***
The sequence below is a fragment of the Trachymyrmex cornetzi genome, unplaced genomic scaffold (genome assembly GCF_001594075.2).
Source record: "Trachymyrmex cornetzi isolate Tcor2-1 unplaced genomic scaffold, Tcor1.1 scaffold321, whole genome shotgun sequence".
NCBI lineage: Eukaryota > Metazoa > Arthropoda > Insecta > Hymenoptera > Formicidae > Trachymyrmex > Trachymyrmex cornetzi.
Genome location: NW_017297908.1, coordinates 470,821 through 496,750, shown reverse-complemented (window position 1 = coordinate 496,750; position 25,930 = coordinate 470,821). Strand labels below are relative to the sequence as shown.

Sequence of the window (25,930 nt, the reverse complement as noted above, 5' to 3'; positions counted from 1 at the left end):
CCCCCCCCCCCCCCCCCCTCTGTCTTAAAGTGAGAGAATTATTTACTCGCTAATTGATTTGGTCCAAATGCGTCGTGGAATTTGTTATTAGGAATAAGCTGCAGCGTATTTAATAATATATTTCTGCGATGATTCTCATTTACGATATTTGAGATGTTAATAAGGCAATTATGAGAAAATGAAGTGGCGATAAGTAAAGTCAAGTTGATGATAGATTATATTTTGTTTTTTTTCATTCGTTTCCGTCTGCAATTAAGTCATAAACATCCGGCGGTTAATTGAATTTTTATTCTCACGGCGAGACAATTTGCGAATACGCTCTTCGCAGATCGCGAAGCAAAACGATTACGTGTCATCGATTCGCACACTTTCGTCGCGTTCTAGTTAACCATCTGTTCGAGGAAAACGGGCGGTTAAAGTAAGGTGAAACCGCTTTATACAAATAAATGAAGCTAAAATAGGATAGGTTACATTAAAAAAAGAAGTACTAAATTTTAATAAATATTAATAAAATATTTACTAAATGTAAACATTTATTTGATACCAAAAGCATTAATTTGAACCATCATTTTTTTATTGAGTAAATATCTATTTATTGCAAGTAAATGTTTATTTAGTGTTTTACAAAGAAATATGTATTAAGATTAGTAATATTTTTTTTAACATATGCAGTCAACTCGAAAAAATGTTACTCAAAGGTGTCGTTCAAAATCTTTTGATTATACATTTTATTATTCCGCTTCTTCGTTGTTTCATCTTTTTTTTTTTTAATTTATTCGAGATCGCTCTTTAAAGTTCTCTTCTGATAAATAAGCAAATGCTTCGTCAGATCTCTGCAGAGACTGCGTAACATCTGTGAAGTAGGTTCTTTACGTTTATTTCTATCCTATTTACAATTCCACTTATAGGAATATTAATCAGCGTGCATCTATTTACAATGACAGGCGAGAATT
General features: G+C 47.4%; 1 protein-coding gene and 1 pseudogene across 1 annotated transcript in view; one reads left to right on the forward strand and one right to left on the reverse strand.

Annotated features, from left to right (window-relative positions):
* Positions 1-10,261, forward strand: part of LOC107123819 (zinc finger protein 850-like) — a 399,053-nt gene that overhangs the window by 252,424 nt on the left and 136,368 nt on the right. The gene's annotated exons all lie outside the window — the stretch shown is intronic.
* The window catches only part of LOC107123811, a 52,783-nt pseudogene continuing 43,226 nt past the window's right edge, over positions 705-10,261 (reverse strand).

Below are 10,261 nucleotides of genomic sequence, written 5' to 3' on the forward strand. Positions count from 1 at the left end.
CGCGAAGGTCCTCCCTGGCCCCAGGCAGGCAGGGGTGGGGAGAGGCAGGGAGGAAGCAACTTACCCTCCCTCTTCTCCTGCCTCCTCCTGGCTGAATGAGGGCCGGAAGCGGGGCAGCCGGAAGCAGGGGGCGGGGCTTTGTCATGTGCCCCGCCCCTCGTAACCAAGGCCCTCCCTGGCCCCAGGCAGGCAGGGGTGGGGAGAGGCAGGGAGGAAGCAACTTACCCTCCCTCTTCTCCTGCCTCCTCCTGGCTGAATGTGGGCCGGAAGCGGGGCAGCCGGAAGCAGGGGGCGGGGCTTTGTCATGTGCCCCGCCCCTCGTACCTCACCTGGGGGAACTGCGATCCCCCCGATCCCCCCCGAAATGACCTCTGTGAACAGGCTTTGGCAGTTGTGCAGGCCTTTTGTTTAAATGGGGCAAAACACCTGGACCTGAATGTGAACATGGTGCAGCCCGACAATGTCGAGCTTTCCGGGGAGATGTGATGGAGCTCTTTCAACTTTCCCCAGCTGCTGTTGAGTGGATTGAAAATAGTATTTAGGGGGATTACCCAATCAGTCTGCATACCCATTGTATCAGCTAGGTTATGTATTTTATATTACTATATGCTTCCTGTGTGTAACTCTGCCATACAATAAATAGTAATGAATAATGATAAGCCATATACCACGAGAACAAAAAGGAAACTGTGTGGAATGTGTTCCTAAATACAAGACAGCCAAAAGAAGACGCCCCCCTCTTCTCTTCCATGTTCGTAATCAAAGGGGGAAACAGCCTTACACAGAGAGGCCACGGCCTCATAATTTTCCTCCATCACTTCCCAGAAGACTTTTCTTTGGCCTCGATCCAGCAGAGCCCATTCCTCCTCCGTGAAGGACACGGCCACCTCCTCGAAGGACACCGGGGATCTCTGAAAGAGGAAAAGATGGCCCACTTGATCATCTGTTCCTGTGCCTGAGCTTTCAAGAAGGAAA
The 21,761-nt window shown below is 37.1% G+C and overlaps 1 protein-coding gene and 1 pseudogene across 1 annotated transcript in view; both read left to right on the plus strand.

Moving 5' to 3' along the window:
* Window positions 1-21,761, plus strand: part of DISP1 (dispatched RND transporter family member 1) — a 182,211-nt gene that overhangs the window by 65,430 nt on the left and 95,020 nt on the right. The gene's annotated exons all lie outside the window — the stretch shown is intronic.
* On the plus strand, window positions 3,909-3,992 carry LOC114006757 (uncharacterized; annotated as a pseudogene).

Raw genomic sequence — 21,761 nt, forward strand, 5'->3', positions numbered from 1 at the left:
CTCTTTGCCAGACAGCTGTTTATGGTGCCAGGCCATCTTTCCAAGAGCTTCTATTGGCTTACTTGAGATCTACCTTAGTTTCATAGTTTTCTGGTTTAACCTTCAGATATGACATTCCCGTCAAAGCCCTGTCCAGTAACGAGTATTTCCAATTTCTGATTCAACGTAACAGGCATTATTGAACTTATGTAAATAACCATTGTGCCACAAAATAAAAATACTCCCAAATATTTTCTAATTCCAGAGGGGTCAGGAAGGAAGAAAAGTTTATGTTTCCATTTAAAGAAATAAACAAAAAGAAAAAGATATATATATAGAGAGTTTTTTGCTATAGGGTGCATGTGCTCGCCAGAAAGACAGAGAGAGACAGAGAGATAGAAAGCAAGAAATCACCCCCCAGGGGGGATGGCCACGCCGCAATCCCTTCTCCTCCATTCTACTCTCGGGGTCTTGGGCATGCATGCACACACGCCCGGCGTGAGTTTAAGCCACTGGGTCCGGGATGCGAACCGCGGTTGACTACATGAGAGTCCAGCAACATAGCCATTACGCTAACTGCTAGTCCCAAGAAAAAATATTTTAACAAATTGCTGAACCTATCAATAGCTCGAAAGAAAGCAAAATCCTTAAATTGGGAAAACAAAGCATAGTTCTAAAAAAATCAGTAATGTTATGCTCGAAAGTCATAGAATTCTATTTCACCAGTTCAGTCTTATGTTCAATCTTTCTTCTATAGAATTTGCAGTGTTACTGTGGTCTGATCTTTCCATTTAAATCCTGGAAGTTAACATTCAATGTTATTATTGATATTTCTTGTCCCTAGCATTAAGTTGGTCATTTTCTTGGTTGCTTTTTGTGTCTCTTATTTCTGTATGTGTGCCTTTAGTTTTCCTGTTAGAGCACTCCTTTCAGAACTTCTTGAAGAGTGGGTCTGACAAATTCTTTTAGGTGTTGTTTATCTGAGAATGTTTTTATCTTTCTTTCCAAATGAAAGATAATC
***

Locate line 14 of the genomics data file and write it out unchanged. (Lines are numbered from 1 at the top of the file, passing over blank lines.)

Moving 5' to 3' along the window: